Harjit Sajjan – a headshot session
Headshot Session with Harjit Sajjan
Being a professional photographer dedicated to capturing headshots becomes an opportunity to capture the essence of people, agencies, and their unfolding dreams – allowing me the privilege to witness greatness.
Over the next few months, I will be writing about different agencies and people who are shaping our society by offering unique services, products and motivational life stories.
Today, I am writing about Canada’s esteemed Minister of National Defence Harjit Sajjan, whom I had the privilege of photographing in 2011 while on assignment with the officers of the BC Regiment.
“When did you return from Afghanistan, sir?” I asked as we were preparing to photograph the then-titled Lieutenant Colonel Harjit Sajjan (I had been briefed earlier that week that he was in Afghanistan). “Just returned this morning from my tour and came straight to see you for our headshot session,” explained the Lieutenant Colonel. I didn’t need to ask him why he would come straight to see me for his session, instead of visiting his family, friends or even going for a walk after dealing with all he experienced during his last tour. I already knew that the Lieutenant Colonel was one of Canada’s most talented officers, and assumed he didn’t want to inconvenience anyone else’s schedule because that is the kind of leader he is.
Our Canadian Prime Minister Justin Trudeau chose Harjit Sajjan as our Defence Minister. His position will be legendary, not only for the pride of Canadians but through his leadership, passion and compassion as Canada transitions from being a follower to a leader of international peace.
Harjit Sajjan was born in a little village called Bombelli in the Hoshiarpur district of Punjab, India. Sajjan’s father was a police officer in India and a World Sikh Organization member, they immigrated to Canada in 1976 when Harjit was 5 years old. Sajjan joined the BC Regiment in 1989 as a trooper and was commissioned in 1991 where he rose to Lieutenant Colonel. He was deployed overseas four times in the course of his career: once to Bosnia and Herzegovina where he was wounded, then later deployed to Afghanistan three times.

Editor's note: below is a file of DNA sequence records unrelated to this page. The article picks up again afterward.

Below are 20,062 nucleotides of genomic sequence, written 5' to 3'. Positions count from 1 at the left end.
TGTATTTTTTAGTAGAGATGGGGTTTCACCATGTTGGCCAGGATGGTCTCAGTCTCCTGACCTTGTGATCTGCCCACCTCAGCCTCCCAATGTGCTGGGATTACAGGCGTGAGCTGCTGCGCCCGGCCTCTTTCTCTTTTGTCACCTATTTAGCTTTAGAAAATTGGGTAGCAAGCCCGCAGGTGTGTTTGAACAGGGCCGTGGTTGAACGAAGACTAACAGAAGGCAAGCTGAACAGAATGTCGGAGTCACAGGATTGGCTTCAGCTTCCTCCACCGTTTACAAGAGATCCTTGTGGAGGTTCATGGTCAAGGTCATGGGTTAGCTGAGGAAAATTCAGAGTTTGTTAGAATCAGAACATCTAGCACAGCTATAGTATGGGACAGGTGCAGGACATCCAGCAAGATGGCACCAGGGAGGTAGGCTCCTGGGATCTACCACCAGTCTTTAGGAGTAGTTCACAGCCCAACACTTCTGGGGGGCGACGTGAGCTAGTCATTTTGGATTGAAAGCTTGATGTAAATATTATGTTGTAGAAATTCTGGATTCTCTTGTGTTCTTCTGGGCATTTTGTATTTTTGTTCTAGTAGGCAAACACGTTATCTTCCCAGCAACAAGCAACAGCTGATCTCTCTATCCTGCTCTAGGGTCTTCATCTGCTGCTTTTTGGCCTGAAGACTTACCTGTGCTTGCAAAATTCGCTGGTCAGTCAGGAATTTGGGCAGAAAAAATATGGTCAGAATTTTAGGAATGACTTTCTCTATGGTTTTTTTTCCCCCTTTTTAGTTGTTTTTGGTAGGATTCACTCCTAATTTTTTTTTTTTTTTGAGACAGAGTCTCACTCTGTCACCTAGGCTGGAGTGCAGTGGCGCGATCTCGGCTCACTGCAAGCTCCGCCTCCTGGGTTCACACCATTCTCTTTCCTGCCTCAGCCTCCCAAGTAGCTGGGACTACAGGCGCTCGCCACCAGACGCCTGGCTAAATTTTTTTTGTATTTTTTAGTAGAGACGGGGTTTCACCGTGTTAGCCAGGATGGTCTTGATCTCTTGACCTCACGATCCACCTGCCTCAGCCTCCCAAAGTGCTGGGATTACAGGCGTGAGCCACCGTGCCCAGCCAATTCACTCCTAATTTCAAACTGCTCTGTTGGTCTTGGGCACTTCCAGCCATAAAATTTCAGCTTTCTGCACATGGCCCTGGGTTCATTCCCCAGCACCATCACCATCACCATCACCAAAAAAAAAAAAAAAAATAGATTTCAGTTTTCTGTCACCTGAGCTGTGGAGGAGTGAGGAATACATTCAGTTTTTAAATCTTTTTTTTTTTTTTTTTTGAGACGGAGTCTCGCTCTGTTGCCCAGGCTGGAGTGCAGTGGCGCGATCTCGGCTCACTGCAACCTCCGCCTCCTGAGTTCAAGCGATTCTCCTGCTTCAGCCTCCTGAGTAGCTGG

“The best single Canadian intelligence asset in theatre,” his work saved “a multitude of coalition lives…” were the remarks of Brigadier General David Fraser following his investigation of Operation Medusa where four soldiers were killed under Sajjan’s command.
“When we said we were going to be a responsible partner in the world, we meant it,” Sajjan once said in a conference. “We don’t want to spend a lot of timing talking buzz words, we want to demonstrate with action.” While Canada is preparing to help the world through our Minister of Defence’s strategic plans, this is what he had to say about our new role in the world: “Even using the terminology of peacekeeping is not valid at this time. Those realities do not exist now and we need to understand the reality of today.”
Sajjan was also a detective for the Vancouver Police Department with the department’s gang crimes unit specialising in drug trafficking and organized crime investigation. His esteemed career in Vancouver lasted 11 years.
I remember being 20 years old and reading an article about how the RCMP would allow Sikhs to wear a turban and later discussing it with my friends, who like me, at that age lacked wisdom so we joked about it in 1990. Little would I have known then that photographing a war hero, a talented detective our Minister of National Defence Harjit Sajjan and also a Sikh who wears a turban. Would be a highlight and pride of my career. I just didn’t know any better.
“I have a dream that my four little children will one day live in a nation where they will not be judged by the color of their skin, but by the content of their character.” – Martin Luther King. Martin Luther’s dream is here with Harjit Sajjan.
“What did you learn from Afghanistan?”, I asked. “People in Afghanistan want what we all want, opportunity, safety and a brighter future” said the Lieutenant Colonel Harjit Sajjan.
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